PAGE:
“We believe Memory-Driven Computing is the solution to move the technology industry forward in a way that can enable advancements across all aspects of society. The architecture we have unveiled can be applied to every computing category – from intelligent edge devices to supercomputers,” said HP’s CTO Mark Potter earlier this year.
In practice though we’re probably still some way from realising Potter’s dream but HP’s tech is certainly a good first step on the path to Exascale so we’ll see where they get to. And who knows, with blockchain supercomputers potentially on the horizon, and efforts by Microsoft who are using FPGA’s to turn their public cloud platform into the world’s largest supercomputer, and Nvidia who are using a GPU first approach to build the next generation of high performance low energy supercomputers underway it’ll be an interesting race to watch.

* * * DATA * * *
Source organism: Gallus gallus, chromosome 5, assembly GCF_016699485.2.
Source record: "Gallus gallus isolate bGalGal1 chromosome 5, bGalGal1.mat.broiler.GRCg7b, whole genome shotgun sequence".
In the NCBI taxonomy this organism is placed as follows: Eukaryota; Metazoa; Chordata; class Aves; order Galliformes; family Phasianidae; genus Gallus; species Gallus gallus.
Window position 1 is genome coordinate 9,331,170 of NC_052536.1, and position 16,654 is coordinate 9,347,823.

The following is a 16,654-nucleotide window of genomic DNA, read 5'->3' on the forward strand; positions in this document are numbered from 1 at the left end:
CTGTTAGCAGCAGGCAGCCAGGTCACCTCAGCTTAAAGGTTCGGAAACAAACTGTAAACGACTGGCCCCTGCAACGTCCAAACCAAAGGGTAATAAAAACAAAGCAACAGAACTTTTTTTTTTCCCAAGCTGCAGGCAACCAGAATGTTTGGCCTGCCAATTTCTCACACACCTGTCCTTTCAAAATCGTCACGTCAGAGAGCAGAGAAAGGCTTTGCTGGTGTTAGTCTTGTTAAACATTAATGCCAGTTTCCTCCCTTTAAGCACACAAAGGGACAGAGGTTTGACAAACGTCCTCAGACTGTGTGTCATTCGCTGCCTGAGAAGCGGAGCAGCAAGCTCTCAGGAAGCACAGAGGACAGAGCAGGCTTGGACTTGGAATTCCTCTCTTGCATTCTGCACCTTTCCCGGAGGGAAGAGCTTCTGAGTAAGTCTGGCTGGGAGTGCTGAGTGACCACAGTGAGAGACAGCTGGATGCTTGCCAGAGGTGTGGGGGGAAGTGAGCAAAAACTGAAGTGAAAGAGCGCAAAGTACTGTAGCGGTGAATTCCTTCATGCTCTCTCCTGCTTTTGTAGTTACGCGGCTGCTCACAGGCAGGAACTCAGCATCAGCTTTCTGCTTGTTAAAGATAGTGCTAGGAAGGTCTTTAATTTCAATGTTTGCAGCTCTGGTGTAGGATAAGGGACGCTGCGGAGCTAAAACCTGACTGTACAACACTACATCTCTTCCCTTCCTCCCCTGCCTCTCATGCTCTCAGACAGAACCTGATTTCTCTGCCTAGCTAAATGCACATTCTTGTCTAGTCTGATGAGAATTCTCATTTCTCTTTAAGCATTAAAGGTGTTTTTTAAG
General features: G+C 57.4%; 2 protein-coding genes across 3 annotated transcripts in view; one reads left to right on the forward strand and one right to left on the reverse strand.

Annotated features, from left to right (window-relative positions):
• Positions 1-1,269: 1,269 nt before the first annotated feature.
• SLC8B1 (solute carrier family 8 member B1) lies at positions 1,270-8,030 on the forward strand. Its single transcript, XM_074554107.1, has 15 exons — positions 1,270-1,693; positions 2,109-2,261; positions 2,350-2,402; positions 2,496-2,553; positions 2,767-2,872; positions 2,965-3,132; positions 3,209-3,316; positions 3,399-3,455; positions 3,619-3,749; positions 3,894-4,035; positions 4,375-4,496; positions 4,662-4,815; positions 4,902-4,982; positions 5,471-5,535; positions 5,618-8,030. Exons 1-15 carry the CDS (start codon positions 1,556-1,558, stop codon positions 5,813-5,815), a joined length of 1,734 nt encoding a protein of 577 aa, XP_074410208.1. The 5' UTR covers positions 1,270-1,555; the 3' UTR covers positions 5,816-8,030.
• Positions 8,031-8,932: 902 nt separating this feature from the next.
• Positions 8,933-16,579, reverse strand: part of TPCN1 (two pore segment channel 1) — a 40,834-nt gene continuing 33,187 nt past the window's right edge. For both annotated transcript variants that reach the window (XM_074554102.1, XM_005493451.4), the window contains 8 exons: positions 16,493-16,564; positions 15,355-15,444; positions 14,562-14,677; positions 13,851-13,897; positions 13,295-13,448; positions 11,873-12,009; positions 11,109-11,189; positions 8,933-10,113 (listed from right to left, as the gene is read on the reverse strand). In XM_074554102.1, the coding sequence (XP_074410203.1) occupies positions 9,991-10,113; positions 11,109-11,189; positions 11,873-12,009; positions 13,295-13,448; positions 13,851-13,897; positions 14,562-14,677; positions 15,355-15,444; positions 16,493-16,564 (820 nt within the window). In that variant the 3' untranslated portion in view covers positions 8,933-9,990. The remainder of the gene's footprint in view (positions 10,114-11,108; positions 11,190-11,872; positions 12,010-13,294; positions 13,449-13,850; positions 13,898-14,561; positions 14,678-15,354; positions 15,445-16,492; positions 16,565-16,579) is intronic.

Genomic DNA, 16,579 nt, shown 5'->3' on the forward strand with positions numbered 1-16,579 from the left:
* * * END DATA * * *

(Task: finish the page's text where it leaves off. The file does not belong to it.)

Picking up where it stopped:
Matthew Griffin Global Futurist, Tech Evangelist, X Prize Mentor ● Int'l Keynote Speaker ● Disruption, Futures and Innovation expert
Matthew Griffin, Futurist and Founder of the 311 Institute is described as “The Adviser behind the Advisers”. Recognised in 2013, 2015 and 2016 as one of Europe’s foremost futurists, innovation and strategy experts Matthew is an award winning author, entrepreneur and international speaker who has been featured on Discovery, Kurzweil, TechCrunch, VentureBeat and other notable channels. Working hand in hand with accelerators, investors, governments, multi-nationals and regulators around the world Matthew shows them what the future holds, helps them transform their organisations, products, and services, and demonstrates how the combination of democratised, powerful emerging technologies is helping fuel cultural, industrial and societal change. Matthew’s clients include Accenture, Bain & Co, Bank of America, Booz Allen Hamilton, Boston Consulting Group, Dell EMC, Deloitte, Deutsche Bank, E&Y, Fidelity, Goldman Sachs, JP Morgan Chase, KPMG, McKinsey & Co, PWC, Qualcomm, SAP, Schroeder’s, Sequoia Capital, UBS, the UK’s HM Treasury, the USAF and many others.